Professed misogynist is running for governor of Virginia

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Professed misogynist is running for governor of Virginia

Postby lesliesage » Fri Sep 04, 2009 12:31 pm UTC

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Re: Professed misogynist is running for governor of Virginia

Postby JBJ » Fri Sep 04, 2009 1:01 pm UTC

I'd cut him some slack. Not because I agree with his thesis paper, which I don't. A thesis doesn't have to be something you personally believe in order to defend it. I am 35 and currently writing a paper for school that applies Machiavellian advice to current events. Do I believe them? No, but I have to be able to make arguments for it and defend my paper. If ever end up running for office and this paper is used against me, I'd be in some big trouble for some of the views it contains.

Now, this is the same tactic the right is using to blast White House Office of Science and Technology nominee John Holdren about his multi-authored book from 1977 that took an objective look at population control methods. He and the other two authors did not endorse the methods, but that isn't stopping conservative commentators for claiming he supports "sterilization" and "compulsory abortions."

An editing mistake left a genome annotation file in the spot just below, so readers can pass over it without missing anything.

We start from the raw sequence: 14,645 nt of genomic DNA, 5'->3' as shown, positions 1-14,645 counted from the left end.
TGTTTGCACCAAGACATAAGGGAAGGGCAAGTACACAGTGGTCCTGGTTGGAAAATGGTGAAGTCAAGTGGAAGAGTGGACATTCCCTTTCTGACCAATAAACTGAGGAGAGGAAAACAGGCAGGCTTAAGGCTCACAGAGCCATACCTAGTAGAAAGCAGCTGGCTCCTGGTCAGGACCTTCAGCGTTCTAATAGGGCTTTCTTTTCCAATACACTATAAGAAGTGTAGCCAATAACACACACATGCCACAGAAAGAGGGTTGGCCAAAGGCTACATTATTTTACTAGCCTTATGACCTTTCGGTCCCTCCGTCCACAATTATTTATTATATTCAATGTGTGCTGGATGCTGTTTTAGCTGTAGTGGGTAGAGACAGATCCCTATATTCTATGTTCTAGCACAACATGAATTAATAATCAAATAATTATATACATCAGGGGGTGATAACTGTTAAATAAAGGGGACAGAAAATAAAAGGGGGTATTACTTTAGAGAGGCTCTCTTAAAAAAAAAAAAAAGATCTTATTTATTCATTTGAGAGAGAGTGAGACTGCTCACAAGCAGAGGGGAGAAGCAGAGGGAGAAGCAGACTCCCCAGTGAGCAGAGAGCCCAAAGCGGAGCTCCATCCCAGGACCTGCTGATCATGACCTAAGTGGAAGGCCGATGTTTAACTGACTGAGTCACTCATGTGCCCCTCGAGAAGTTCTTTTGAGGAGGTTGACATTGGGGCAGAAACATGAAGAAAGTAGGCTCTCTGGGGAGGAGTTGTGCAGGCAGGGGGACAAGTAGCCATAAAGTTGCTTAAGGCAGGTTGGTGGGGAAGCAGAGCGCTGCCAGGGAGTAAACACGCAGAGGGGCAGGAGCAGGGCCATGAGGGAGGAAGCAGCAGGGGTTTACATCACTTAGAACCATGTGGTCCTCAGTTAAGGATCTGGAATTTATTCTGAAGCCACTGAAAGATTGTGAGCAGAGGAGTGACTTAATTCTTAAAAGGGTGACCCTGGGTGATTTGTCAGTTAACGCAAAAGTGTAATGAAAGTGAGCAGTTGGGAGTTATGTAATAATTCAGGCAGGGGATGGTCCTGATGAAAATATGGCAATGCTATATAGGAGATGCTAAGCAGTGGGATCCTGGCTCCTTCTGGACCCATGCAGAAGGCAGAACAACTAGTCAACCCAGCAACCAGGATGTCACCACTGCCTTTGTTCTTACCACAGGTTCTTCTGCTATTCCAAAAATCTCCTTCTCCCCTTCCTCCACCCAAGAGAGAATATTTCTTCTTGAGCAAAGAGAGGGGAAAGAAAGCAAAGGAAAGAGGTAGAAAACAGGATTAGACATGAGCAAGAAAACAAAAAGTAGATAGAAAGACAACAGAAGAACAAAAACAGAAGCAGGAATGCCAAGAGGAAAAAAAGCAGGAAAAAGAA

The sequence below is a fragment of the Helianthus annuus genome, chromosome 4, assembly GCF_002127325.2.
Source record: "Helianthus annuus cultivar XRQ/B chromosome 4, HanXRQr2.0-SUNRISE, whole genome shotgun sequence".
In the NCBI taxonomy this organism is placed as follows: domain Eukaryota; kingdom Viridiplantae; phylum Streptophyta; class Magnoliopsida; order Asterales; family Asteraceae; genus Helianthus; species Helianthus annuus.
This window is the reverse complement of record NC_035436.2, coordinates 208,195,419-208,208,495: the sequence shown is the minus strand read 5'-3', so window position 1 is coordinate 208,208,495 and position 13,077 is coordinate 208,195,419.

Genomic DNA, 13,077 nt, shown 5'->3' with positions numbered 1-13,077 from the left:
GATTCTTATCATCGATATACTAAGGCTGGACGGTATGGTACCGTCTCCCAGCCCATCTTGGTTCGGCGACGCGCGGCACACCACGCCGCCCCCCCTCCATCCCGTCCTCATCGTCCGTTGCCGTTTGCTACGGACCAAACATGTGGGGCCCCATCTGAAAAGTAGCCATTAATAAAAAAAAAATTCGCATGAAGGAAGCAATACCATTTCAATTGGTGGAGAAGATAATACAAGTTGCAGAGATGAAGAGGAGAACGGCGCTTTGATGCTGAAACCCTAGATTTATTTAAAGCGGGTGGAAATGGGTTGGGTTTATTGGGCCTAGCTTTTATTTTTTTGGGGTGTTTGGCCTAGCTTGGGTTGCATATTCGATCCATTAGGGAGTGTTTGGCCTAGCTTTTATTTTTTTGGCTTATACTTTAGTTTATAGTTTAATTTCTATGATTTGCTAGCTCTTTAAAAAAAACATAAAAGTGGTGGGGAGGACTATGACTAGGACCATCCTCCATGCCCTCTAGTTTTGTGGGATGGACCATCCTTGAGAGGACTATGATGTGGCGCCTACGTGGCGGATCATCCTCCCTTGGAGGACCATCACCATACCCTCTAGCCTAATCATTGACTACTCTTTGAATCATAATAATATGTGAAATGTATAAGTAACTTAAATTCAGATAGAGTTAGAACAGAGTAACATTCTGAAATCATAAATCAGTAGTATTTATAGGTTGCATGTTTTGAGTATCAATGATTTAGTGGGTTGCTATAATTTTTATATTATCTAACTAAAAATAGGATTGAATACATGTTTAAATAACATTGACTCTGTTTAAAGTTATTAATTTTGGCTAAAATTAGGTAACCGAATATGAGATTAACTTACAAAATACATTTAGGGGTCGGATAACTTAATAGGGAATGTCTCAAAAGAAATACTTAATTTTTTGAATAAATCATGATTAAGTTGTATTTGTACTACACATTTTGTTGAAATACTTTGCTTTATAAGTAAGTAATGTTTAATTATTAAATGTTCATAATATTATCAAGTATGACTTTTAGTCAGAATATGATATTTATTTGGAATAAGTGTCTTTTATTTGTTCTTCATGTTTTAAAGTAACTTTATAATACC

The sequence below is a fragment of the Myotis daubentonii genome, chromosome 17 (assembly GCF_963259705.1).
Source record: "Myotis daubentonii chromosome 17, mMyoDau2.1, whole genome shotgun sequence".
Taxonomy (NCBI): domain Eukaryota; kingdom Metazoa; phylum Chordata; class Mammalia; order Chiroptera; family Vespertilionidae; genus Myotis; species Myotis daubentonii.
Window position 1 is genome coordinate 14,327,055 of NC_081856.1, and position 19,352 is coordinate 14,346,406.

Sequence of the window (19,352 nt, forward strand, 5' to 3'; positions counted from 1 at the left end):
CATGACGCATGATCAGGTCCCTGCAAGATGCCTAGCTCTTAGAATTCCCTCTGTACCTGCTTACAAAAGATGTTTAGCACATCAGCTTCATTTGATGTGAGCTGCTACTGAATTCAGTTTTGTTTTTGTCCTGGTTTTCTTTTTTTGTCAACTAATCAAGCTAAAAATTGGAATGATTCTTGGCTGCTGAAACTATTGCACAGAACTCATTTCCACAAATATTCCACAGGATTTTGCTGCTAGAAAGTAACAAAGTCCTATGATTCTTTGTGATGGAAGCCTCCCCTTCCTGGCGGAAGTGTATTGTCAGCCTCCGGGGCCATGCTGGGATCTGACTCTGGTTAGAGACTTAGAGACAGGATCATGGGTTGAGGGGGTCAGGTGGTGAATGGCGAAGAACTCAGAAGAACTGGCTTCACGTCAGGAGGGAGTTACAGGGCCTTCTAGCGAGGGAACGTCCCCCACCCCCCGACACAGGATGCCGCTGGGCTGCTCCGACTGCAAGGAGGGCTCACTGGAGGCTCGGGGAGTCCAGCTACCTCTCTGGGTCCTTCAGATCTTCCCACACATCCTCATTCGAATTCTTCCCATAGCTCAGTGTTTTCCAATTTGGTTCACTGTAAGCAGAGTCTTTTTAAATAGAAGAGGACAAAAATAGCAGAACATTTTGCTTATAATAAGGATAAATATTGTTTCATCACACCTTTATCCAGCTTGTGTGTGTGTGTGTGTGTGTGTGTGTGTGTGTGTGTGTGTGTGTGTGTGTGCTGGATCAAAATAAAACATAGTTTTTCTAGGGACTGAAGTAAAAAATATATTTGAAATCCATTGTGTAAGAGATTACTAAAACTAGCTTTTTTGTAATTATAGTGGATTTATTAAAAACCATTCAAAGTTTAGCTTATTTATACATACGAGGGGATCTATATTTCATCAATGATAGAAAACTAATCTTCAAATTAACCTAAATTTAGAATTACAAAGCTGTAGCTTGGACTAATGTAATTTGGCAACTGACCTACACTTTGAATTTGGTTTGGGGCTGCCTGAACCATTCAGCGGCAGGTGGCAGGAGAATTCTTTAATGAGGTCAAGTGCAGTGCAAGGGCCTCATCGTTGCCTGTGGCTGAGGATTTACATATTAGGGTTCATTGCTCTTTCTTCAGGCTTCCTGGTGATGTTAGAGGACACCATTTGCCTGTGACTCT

I just don't want to sink to their level.
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Re: Professed misogynist is running for governor of Virginia

Postby A. Akbar » Fri Sep 04, 2009 1:09 pm UTC

Well, working women and feminists have been detrimental to the traditional family, in that it is no longer placed on such a high pedestal and is no longer considered as important. I think most feminists would agree with this (as a feminist myself). Where opinions diverge is whether you consider this a bad thing, I don't know his view on this so I can't speak. Though, as he's a republican I find it unlikely I would agree with him.